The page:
Letter: What Do Ya Know?

Letter to the Editor

President Trump has wondered why infectious disease expert Anthony Fauci’s national poll numbers were higher than his, despite both of them having changed their recommendations to Americans about how to avoid COVID-19 infection. Dr. Fauci is world-renowned for his work with HIV-AIDS and as head of the National Institute for Allergy and Infectious Diseases since 1984. Despite his renown, he is careful to circumscribe his expertise and to be open about what he does not know. 

This was apparent during a congressional hearing last week when Republican Representative Jordan angrily asked Fauci why it was okay for protesters to congregate but it was not okay for parishioners to meet in church or for students to meet at school. Jordan also challenged Dr. Fauci’s public assessment that hydroxychloroquine was an ineffective treatment of COVID-19 infection. 

Dr. Fauci calmly but firmly stated what he knew and what he didn’t know. He said that he did not have the expertise to judge the relative COVID-19 infectivity of urban protests versus church gatherings versus having in-person classes in schools. What he could assert confidently, however, is that all large in-person gatherings carry increased risk of spreading the SARS-CoV-2 virus during the current pandemic. He also noted that results obtained thus far from randomized, controlled clinical trials of hydroxychloroquine showed no basis for concluding that hydroxychloroquine was effective in treating COVID-19 infection.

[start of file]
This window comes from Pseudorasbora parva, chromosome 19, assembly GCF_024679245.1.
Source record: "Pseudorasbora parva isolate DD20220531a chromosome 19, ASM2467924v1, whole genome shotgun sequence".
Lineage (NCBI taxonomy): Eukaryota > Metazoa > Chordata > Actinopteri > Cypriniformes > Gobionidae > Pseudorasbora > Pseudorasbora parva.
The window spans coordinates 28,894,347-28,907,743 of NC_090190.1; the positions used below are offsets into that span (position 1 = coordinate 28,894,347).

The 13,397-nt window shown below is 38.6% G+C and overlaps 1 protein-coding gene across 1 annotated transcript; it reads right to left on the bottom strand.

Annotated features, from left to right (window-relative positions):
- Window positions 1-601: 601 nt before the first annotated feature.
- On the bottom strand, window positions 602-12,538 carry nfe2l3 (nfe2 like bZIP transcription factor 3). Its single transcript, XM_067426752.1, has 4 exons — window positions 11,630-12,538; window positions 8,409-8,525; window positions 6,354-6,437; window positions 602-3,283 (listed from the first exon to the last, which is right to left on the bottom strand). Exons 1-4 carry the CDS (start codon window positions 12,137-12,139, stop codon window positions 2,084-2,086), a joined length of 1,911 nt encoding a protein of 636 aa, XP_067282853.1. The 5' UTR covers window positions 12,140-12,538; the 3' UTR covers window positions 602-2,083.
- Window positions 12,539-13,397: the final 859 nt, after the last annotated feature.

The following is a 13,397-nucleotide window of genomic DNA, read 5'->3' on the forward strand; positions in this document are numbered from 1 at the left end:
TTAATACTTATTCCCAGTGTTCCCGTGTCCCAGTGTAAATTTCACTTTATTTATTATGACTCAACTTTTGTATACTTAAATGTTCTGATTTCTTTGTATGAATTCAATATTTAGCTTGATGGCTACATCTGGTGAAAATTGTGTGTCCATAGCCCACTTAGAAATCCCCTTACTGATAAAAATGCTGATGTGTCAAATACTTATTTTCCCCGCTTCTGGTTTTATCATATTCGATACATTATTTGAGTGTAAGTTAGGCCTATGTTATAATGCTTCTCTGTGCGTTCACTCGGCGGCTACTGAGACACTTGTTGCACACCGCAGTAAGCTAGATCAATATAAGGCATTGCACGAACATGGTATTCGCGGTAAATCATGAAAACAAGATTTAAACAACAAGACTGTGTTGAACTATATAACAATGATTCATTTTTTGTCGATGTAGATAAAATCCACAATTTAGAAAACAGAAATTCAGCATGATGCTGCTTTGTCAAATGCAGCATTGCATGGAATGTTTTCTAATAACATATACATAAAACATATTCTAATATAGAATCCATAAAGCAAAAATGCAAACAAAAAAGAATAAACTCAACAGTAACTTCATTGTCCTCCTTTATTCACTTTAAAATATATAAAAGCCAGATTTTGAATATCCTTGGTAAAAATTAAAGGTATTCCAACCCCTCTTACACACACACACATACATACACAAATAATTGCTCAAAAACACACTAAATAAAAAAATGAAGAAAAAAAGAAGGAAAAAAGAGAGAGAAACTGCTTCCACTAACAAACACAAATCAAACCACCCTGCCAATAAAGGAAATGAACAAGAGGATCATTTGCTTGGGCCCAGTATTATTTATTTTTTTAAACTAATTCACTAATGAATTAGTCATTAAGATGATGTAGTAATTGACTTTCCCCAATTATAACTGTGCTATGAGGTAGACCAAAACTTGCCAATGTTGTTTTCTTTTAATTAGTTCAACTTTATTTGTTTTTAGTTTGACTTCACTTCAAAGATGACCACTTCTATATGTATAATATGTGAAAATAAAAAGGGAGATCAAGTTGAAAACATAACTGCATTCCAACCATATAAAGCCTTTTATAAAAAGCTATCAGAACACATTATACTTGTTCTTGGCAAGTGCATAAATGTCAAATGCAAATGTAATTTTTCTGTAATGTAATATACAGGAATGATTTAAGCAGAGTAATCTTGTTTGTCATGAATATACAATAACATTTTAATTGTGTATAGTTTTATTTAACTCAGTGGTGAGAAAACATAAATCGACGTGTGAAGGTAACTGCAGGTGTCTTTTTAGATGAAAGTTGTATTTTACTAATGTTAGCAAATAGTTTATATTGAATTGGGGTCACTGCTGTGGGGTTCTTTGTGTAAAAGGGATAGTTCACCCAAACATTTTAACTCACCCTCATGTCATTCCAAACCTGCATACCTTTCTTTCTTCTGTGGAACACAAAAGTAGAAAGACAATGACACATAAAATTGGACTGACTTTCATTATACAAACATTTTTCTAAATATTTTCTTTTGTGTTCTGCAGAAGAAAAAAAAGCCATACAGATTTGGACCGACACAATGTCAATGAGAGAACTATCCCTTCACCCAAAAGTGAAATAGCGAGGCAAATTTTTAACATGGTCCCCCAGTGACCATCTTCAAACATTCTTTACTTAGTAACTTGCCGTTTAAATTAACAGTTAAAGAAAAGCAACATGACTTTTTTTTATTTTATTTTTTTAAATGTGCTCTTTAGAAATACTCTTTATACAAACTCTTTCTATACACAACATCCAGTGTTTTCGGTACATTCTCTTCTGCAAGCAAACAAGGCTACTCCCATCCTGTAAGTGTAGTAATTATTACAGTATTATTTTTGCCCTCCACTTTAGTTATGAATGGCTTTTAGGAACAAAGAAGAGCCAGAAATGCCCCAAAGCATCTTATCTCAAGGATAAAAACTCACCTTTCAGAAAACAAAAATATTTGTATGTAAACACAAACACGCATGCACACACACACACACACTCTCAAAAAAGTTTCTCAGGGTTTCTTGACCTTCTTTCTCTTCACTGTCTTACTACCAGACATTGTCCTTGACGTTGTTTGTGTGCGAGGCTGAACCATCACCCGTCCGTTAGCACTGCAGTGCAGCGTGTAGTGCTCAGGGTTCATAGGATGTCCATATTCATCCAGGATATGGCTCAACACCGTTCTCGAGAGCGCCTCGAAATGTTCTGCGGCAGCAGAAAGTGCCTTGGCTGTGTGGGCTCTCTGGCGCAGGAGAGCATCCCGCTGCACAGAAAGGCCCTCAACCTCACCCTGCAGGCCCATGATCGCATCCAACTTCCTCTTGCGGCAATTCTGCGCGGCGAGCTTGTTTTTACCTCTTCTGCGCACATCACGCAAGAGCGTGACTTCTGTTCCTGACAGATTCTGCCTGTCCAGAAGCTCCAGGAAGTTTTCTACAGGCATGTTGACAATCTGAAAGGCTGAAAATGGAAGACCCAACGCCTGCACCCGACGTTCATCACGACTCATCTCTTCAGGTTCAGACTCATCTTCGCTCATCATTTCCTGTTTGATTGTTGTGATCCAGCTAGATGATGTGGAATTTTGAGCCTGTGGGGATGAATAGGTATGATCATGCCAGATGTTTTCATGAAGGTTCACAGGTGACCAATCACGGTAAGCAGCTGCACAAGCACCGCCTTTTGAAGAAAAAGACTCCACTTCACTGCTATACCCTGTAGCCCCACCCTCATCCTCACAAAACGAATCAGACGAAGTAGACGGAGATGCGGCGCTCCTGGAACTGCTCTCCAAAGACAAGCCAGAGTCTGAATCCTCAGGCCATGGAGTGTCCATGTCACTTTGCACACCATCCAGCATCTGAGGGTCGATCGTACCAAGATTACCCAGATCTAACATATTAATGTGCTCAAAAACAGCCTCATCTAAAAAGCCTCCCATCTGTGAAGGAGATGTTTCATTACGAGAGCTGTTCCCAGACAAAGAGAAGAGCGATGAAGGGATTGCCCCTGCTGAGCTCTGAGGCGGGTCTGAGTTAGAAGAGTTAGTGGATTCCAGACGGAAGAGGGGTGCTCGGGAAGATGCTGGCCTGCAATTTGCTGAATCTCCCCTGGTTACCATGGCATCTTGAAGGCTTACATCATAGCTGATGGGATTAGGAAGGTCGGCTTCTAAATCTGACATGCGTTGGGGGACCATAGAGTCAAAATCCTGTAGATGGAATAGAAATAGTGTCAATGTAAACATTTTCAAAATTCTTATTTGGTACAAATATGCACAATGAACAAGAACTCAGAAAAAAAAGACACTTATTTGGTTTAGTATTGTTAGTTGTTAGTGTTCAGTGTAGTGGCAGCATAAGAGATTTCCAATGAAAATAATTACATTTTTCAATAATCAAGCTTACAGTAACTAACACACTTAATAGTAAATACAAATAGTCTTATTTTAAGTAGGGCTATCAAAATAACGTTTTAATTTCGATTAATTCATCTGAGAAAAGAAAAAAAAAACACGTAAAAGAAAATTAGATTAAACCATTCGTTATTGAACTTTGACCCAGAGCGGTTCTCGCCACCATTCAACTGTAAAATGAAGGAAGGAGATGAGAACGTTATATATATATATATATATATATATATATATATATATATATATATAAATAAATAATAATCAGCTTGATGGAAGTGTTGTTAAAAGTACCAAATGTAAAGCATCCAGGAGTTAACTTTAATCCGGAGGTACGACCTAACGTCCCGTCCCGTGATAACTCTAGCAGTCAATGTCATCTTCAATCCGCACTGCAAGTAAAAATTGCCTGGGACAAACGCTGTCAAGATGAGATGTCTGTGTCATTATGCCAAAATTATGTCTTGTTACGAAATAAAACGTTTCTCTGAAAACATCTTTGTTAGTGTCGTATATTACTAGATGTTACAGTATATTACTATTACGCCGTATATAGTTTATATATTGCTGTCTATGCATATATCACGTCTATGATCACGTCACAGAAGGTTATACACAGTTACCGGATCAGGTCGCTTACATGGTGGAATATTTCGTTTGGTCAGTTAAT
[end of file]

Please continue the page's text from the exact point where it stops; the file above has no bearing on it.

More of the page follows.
President Trump, by contrast, claims expertise in a wide variety of disciplines for which he has neither experience nor training. In particular, many of his COVID-19 claims have been debunked. He claimed that the COVID-19 infection was no more harmful than the flu, that it would just “disappear,” that rising case numbers were merely the result of increased testing, that COVID-19 cases and deaths were diminishing when they were rising and, of course, that hydroxychloroquine is an effective treatment for COVID-19 infection. Even in politics, admitting what you don’t know may increase people’s appreciation for what you do know. President Trump might try admitting what he doesn’t know for a change and see if that doesn’t bring his poll numbers closer to Fauci’s.

William McCarthy